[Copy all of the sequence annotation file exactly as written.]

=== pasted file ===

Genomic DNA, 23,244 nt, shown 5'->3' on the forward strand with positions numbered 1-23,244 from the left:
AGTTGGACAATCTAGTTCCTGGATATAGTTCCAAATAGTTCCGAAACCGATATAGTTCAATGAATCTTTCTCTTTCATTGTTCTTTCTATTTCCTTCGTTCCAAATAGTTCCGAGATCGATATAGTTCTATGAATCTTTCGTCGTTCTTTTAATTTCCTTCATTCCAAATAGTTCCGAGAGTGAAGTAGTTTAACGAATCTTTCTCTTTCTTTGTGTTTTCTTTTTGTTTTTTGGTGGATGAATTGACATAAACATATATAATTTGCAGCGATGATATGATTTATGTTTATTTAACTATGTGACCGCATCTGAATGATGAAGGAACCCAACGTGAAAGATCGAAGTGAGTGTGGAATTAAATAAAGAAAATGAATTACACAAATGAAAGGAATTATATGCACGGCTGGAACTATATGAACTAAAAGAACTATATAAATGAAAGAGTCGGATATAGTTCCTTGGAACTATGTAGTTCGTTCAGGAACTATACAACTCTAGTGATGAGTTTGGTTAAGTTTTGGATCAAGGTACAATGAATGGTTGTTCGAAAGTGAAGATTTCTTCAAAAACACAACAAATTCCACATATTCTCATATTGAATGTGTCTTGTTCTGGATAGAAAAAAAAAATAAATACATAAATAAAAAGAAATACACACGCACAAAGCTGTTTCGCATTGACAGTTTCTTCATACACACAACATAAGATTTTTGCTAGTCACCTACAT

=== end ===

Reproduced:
Genomic DNA, 23,244 nt, shown 5'->3' on the forward strand with positions numbered 1-23,244 from the left:
AGTTGGACAATCTAGTTCCTGGATATAGTTCCAAATAGTTCCGAAACCGATATAGTTCAATGAATCTTTCTCTTTCATTGTTCTTTCTATTTCCTTCGTTCCAAATAGTTCCGAGATCGATATAGTTCTATGAATCTTTCGTCGTTCTTTTAATTTCCTTCATTCCAAATAGTTCCGAGAGTGAAGTAGTTTAACGAATCTTTCTCTTTCTTTGTGTTTTCTTTTTGTTTTTTGGTGGATGAATTGACATAAACATATATAATTTGCAGCGATGATATGATTTATGTTTATTTAACTATGTGACCGCATCTGAATGATGAAGGAACCCAACGTGAAAGATCGAAGTGAGTGTGGAATTAAATAAAGAAAATGAATTACACAAATGAAAGGAATTATATGCACGGCTGGAACTATATGAACTAAAAGAACTATATAAATGAAAGAGTCGGATATAGTTCCTTGGAACTATGTAGTTCGTTCAGGAACTATACAACTCTAGTGATGAGTTTGGTTAAGTTTTGGATCAAGGTACAATGAATGGTTGTTCGAAAGTGAAGATTTCTTCAAAAACACAACAAATTCCACATATTCTCATATTGAATGTGTCTTGTTCTGGATAGAAAAAAAAAATAAATACATAAATAAAAAGAAATACACACGCACAAAGCTGTTTCGCATTGACAGTTTCTTCATACACACAACATAAGATTTTTGCTAGTCACCTACAT